If you saw my last post where I talked about fire-fighting in California, you’ll know that as the new head of ATO Design, I’m introducing a new design approach to the tax office. Today, I wanted to share our new design model, and the four steps that are ensuring we embrace a holistic, goal oriented design that keeps the user at the centre.
But before I get stuck into the detail, I wanted to “open” your eyes to an example of how poor design affected an entire industry for 300 years — and it begins with a window.
Letting the sunshine in: why systems thinking matters when we talk about tax
Have you ever heard of the UK’s historic window tax? It’s a clear example (literally) of how a systems approach can be used to improve tax design. In effect for nearly three centuries until it was repealed in the Victorian era, the window tax did what it said on the tin: it taxed English citizens who had more than a certain number of windows on their house. The intention, of course, was to target wealthy owners of large properties while avoiding a tax burden on the working classes.
In practice, however, there were unexpected consequences. England’s urban working classes usually lived in homes or tenements large enough to attract the tax, and so landlords simply passed the additional cost on to their tenants or boarded up the windows altogether. This led to stagnation in the glass industry and turned the UK — a country not known for sunshine — into a notoriously gloomy location, which didn’t help the precarious health of Britain’s working classes.
What can we learn from this glass gaffe?
The problem with this law was that its makers didn’t understand the complex interplay of social factors that would determine its success.
Where you make a new rule, people will change their behaviour to get around it.
All over the world people are starting to understand the importance of systems-led design approaches in creating effective, sustainable solutions. At the ATO we’ve drawn on the best of this global movement (including our friends Toby Lowe, NESTA, and the Observatory for Public Sector Innovation) to create a new design model that ensures our systems are client-centred and fit for purpose – our ‘four key steps’.
The steps in action
Before you start: know your purpose. This is crucial. You cannot create a solution if you don’t understand the problem.
For example, why are we implementing a window tax? Is it to generate more revenue from the wealthy? Curb glass production? Minimise electricity usage with better insulated homes? The answers to these questions will highlight the factors we need to explore to make our design functional and effective.
Once your purpose is established, we move through the first of the four steps.
1. Understand the system
The first step is about taking an in-depth look at the system we’re operating in, and consulting with stakeholders and experts to explore the key forces and the patterns driving behaviour. It’s about looking at the problem from all angles — so if we’re implementing a window tax, we don’t just talk to the tax collectors. We talk to the homeowners. The glassmakers. The health experts who understand the impact of sunlight. We get a sense of how these factors interplay and how our solution could impact them.
2. Design the change
This is the fun part. Using the information we’ve gathered in step 1, we design and prioritise change. We put on a range of different hats and take a human perspective to help us consider all the viable alternatives and leverage points, and learn what behaviours we need to change to achieve our objectives. We do this so that when we write our window tax, we include caveats and specifications based on feedback from our expert stakeholders.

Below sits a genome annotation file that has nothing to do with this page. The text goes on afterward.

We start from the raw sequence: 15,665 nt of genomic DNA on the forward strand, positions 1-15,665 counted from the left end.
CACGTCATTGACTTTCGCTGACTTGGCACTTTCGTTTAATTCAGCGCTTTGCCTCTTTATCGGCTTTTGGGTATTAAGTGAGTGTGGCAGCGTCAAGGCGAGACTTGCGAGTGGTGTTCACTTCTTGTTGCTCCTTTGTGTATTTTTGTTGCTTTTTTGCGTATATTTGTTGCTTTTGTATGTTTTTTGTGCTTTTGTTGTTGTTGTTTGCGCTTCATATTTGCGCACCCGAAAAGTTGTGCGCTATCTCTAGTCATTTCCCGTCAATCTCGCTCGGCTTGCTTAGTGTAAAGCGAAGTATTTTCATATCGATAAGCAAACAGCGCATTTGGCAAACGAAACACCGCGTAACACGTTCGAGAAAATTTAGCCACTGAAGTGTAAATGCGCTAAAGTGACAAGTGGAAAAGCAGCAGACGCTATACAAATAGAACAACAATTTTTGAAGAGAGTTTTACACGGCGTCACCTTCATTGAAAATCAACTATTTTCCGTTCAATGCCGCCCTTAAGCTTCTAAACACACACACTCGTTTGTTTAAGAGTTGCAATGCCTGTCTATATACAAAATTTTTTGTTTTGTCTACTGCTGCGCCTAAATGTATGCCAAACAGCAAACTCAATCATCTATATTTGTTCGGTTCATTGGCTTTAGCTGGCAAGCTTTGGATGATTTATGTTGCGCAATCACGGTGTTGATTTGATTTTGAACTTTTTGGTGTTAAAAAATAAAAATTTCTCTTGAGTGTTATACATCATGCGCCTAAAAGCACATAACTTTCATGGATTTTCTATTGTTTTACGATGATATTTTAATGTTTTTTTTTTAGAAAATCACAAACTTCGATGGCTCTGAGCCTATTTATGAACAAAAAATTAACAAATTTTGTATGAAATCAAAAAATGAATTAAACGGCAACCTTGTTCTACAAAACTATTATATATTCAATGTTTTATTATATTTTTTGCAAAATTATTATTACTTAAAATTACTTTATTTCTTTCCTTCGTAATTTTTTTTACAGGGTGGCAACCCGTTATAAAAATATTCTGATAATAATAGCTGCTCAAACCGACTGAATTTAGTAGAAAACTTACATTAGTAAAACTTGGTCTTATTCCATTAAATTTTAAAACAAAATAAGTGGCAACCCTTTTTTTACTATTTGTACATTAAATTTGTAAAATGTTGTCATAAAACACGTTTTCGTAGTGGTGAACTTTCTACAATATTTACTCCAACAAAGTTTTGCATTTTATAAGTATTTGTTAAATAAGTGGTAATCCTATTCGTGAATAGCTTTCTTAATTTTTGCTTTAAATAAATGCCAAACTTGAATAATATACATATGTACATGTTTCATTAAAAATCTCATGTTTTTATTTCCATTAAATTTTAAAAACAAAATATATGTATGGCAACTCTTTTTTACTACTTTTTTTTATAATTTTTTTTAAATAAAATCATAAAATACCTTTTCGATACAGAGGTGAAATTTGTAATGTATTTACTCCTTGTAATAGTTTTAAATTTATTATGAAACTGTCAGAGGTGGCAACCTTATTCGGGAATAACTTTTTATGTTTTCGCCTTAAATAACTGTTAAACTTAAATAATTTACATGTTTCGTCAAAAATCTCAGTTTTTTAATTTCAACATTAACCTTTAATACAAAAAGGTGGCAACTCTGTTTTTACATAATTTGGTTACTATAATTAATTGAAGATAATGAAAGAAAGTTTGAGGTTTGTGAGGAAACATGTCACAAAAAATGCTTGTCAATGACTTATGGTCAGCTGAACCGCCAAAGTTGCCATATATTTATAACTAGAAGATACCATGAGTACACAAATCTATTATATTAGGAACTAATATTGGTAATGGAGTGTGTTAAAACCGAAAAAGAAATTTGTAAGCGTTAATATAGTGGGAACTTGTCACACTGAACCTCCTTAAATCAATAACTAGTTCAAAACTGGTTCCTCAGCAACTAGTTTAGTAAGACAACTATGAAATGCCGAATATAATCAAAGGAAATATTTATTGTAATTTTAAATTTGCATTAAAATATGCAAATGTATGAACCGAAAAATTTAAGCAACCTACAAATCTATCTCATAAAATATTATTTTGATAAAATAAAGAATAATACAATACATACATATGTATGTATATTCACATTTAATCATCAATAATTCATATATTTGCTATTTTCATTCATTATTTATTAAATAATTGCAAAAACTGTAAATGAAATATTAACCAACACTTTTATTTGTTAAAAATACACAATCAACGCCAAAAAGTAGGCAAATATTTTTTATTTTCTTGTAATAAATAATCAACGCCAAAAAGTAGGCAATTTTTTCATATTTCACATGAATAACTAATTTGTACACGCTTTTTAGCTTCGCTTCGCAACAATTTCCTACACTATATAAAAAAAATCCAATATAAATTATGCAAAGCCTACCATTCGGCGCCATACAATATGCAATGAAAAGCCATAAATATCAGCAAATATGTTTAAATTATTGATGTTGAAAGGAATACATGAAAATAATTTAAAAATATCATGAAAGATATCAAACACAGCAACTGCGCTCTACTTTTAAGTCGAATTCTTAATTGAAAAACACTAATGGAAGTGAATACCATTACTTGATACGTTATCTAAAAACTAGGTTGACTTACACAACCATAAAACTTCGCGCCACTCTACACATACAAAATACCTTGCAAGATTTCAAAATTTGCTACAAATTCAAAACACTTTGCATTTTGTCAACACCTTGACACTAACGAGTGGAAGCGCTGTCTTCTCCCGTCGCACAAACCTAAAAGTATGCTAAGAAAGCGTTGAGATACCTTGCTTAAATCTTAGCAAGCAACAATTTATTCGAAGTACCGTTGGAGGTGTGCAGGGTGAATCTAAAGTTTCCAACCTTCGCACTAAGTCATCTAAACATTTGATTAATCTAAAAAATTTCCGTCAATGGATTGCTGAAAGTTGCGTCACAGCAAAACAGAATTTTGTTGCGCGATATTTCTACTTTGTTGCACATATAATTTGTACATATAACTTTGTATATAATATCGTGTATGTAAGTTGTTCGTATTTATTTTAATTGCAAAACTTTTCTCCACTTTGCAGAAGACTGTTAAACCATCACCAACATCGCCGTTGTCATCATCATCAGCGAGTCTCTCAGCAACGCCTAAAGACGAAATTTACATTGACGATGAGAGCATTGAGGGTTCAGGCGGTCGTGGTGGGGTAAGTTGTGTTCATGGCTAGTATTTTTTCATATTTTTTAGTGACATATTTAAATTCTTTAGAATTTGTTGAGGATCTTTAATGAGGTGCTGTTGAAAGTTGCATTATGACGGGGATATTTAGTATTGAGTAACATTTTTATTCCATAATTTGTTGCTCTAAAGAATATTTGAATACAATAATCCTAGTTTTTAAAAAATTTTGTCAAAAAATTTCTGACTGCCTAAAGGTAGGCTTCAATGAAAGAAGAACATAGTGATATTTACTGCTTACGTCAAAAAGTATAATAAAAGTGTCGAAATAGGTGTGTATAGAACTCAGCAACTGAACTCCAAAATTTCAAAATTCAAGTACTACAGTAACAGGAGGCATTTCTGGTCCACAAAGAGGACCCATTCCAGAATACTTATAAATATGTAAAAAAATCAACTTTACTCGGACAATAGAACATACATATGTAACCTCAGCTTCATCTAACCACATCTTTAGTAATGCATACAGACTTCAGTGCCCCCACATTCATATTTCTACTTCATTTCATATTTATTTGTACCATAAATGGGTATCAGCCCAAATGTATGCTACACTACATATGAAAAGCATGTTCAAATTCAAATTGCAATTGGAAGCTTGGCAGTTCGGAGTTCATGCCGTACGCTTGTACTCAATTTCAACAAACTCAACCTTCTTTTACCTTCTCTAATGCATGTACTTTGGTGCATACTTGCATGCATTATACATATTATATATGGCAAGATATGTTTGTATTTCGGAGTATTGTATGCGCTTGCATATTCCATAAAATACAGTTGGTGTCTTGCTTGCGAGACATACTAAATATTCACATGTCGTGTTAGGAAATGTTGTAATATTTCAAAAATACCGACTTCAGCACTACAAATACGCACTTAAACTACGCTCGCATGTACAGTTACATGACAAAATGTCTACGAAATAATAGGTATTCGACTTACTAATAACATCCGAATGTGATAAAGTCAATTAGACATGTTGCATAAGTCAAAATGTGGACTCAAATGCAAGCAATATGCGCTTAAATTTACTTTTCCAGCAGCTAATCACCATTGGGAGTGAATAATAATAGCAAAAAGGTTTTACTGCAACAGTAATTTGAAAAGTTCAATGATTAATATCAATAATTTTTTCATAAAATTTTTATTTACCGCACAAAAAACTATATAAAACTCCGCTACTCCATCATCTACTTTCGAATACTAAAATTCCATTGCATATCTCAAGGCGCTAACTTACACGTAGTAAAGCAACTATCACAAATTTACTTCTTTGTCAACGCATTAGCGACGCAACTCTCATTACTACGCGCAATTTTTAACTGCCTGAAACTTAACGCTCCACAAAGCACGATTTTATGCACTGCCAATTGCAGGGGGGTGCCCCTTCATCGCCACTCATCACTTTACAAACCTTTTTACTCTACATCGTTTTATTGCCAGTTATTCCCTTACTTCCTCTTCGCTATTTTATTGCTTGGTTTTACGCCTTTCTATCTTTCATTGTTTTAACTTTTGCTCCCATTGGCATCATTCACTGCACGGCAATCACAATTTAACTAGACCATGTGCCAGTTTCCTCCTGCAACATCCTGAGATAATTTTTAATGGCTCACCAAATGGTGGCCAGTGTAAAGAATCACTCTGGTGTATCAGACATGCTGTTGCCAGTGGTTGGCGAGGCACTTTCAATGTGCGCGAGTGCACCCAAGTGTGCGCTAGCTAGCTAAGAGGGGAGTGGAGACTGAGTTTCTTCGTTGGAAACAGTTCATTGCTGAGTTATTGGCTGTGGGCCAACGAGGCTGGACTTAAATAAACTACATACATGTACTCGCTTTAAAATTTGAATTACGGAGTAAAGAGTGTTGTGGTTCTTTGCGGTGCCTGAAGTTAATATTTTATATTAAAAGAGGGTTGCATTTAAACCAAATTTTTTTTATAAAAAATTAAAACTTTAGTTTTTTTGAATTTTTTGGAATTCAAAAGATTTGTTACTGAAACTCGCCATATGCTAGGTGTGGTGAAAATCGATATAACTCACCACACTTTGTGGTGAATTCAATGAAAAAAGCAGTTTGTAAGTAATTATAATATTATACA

3. Experiment and iterate
Prototype, experiment, adjust, and iterate until the solution works. As they say, the proof of the pudding is in the eating, and we can’t know how our solutions will work in practice until we give it a go and use metrics to identify how we can improve. After all, this is the part of the process where we find out whether or not our well-intentioned window tax is going to give people rickets.
4. Embed and influence
The roll-out phase. We deliver and embed change, creating awareness to help the people impacted transition. We get rid of any processes that are now redundant and get to watch our work in action.
Following our example, we’d roll out the window tax, and run a media campaign to let people know. But more than that, we leverage our expert stakeholders to embed change in all elements of the system. We help glass manufacturers find alternative streams of income, and with urban planners to create more green spaces to overcome the lack of sunshine.
We make our solution work for everybody.
The window tax is a light-hearted example, but its real world origins prove how a whole-of-system approach is important in making sure our solutions are fit-for-purpose and achieve our aims. ATO Design’s model allows us to better serve the community by ensuring we look at all aspects of an issue and address each factor at play.
It’s a ripple effect: interacting or influencing a system will have unexpected or indirect consequences. While this may seem daunting, it’s actually how we create meaningful and wide-reaching change. It’s like sculpting a clay pot — the nature of shaping clay means a ceramist can’t create the pot without the resistance of the wheel’s movement against the force of their hands. Change can only occur where there’s interplay between the forces activating the change and the forces resisting it.
By taking an approach to innovation that incorporate resistance and forward motion, one that truly understands all elements at play, we achieve real creative potential.
This article first appeared on LinkedIn.